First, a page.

LONDON (Reuters) - The earnings of British workers picked up in the three months to July but still lagged far behind inflation, even as unemployment fell more than expected, official data showed.
The data from the Office for National Statistics also showed the slowest growth in employment in more than a year, suggesting some of the strength in the labour market might be easing.
The Bank of England has put pay at the centre of its thinking on when to raise interest rates and Wednesday’s data helped explain why it halved its forecasts for earnings growth in 2014 to 1.25 percent.
Britain’s jobless rate fell to 6.2 percent between May and July, the lowest level since the September-November period of 2008, as Britain’s economic recovery remained in high gear.
Economists in a Reuters poll had expected the rate to fall to 6.3 percent.
Average weekly earnings, including bonuses, rose by a mere 0.6 percent in year-on-year terms although that represented a recovery from a fall of 0.1 percent in the three months to June, the ONS said.
The extreme weakness in official pay data in recent months has been linked in part to distorted year-on-year comparisons after employers last year pushed payment of bonuses back to take advantage of a cut in income tax.
An ONS official said that effect was now largely washed out of the data.
The numbers also underscore how many employers are still able to keep a lid on pay as more people flood seek work.
Excluding bonuses, pay rose by 0.7 percent in the May-July period, the joint lowest growth figure since records began in 2001 and matching a revised number for the April-June period.
Economists taking part in a Reuters poll had expected total earnings to rise 0.5 percent and by 0.7 percent when excluding bonuses.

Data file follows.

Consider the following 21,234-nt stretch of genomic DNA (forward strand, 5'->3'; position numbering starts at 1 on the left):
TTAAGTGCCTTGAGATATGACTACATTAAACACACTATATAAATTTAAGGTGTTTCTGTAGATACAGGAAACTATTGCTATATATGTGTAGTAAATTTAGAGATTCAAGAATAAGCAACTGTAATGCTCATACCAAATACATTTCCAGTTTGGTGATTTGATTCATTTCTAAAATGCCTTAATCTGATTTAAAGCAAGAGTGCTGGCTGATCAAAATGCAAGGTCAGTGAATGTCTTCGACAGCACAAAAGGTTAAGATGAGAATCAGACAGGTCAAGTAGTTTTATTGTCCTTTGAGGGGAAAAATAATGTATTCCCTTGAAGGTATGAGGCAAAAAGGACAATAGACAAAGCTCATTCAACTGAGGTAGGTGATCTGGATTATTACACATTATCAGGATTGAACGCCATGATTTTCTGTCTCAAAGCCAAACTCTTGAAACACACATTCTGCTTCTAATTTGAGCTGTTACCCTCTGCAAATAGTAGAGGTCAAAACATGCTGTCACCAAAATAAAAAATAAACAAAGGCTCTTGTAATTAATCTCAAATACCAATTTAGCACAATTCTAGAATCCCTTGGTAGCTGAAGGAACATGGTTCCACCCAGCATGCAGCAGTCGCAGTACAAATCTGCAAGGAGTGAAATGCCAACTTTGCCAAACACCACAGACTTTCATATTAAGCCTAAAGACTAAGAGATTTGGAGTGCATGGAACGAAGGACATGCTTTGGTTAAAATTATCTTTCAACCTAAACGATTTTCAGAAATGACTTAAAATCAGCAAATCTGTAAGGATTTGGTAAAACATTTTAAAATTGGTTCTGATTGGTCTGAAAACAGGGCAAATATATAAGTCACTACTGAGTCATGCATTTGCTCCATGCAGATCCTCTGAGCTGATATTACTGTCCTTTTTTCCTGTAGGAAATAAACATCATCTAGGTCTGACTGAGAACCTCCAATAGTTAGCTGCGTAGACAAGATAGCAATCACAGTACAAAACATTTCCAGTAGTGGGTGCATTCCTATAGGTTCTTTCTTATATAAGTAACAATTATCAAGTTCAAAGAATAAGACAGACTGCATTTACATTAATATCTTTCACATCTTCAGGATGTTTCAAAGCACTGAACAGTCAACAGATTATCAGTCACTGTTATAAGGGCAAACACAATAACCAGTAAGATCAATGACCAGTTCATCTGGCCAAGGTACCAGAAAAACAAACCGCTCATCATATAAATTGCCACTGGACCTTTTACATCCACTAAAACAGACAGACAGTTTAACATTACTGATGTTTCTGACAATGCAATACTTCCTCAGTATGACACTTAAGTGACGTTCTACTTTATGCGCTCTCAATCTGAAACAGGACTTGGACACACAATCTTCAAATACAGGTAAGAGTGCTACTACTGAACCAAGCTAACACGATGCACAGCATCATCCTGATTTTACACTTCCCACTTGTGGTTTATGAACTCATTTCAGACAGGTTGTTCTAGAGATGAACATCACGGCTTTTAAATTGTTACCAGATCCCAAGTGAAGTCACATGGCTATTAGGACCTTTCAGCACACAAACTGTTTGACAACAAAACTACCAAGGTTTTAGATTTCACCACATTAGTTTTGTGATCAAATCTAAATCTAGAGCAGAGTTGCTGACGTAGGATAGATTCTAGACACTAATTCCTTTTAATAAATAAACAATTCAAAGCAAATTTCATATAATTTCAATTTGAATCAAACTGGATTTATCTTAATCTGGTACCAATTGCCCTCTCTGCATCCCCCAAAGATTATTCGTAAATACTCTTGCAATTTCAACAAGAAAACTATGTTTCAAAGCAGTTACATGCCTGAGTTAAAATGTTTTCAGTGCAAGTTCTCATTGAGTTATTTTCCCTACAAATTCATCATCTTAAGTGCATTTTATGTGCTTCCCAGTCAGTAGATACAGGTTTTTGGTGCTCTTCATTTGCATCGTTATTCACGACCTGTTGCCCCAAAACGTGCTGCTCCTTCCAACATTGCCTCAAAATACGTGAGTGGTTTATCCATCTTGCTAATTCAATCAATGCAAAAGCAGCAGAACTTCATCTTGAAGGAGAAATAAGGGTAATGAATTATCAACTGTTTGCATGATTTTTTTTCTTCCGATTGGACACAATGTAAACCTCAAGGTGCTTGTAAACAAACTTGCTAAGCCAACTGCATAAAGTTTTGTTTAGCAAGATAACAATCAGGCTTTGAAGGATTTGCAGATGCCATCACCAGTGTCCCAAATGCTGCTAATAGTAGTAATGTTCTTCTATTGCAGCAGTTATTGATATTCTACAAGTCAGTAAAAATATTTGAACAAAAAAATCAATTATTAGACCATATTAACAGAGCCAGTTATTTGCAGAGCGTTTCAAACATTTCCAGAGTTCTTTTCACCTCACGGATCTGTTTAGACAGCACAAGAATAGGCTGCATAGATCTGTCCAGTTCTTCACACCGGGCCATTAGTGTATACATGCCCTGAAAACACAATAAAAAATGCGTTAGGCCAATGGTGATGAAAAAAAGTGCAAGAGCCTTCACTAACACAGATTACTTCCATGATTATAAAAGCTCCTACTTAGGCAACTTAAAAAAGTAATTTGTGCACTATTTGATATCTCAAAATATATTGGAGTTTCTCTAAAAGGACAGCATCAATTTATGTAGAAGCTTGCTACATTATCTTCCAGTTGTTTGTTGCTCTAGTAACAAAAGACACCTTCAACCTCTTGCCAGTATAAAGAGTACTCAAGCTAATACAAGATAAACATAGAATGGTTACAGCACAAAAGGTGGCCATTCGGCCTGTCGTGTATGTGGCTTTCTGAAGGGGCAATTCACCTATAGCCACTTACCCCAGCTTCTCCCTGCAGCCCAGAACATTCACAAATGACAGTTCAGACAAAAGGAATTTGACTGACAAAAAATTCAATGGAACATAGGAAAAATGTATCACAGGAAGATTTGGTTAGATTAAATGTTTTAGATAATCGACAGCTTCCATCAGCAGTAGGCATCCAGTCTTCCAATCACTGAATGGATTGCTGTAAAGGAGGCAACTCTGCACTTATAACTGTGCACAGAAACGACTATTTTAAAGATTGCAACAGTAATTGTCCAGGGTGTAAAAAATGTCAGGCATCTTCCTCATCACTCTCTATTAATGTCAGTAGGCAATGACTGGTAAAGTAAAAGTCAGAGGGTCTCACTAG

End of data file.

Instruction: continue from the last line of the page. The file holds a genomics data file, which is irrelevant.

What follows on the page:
In the month of July alone, total pay and regular pay - excluding bonuses - rose by 0.7 percent.
Pay growth has lagged inflation for most of the period since the financial crisis in 2008. It narrowly overtook inflation in the first quarter of this year but then fell back again, putting living standards at the centre of the opposition Labour party’s message to voters ahead of next May’s national election.
Data released on Tuesday showed inflation in August slowed to 1.5 percent, matching a recent five-year low but still much higher than the latest pay data.
The ONS said the number of people in employment rose by 74,000 to 30.609 million in the three months through July.
That was the slowest increase in employment since the April-June period of last year.
The number of people claiming unemployment benefit in the month of August fell by 37,200, compared with a revised 37,400 in July.
(Reporting by William Schomberg and Paul Sandle)
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